Airbus says it has installed the first 3D-printed titanium part on an in-production aircraft.
Production of the A350 bracket, part of the engine pylon, “is the first step towards qualification of more complex 3D-printed parts to be installed on production aircraft,” says Airbus.
One reason for the cautious adoption of 3D printing, also known as additive manufacturing (AM), is that metal parts thus produced can exhibit lower fatigue and static strengths than conventionally milled components.
In part, this is down to the granular nature of the surface of an AM part, which is ‘printed’ from the ground up using a material powder – such as aluminium, titanium, stainless steel and plastics – and adding thin layers of that material in incremental stages.
Last year GKN Hoeganaes agreed to enter into a joint venture agreement with TLS Technik to manufacture titanium powders in North America for AM applications in aerospace.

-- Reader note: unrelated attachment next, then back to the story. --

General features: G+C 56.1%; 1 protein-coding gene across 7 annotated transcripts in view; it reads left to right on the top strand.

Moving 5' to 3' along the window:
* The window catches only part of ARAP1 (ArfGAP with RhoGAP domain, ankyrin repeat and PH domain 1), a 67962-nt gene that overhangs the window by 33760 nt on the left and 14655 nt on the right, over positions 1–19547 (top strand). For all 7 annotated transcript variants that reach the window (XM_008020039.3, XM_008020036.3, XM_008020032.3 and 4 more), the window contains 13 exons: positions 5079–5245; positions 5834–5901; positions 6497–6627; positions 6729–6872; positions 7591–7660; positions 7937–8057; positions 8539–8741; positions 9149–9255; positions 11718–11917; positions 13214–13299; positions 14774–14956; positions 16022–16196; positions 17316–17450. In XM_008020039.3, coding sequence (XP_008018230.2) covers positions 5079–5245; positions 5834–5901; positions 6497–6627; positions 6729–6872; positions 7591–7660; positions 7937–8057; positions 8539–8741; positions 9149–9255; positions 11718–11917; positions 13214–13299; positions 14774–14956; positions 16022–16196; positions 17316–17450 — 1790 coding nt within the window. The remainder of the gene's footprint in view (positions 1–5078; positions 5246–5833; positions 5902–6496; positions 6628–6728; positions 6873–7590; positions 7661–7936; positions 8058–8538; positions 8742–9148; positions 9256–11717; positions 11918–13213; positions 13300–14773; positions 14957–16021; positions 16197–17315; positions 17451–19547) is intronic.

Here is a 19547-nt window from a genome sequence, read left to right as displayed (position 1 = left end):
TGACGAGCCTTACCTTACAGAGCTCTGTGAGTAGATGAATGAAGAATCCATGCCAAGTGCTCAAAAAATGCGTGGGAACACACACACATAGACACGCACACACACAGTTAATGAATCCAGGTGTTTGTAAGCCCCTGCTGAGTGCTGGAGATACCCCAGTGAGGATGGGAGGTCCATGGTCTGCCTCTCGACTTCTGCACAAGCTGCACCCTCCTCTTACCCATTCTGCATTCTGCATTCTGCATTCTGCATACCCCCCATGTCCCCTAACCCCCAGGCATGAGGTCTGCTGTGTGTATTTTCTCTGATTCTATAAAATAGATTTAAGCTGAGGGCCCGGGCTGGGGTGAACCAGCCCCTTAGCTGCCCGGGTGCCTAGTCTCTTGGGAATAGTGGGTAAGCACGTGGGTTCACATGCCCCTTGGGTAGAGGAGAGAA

One the day of Airbus’ announcement, meanwhile, French aerospace company Thales opened a new AM facility in Morocco.
Its Industrial Competence Centre will specialise in metal AM and currently houses two selective laser melting systems, which it hopes to take to 10.
The company will use the machines to produce metal AM parts in aluminum and titanium.
GKN and Thales’ confidence in the technology is down to the advantages that AM offers, principal among which is the ability to build complex parts with big weight savings.
A component, for instance, could be made with a partially hollow structure, with material concentrated on the surface where stresses are highest.
One of the major applications for such techniques in inside engines, where the precision and tolerances required of components pushes manufacturing to its limits.
To find out more about the use of new materials and manufacturing techniques inside turbofans, look out for Engine Yearbook 2018, out later this year.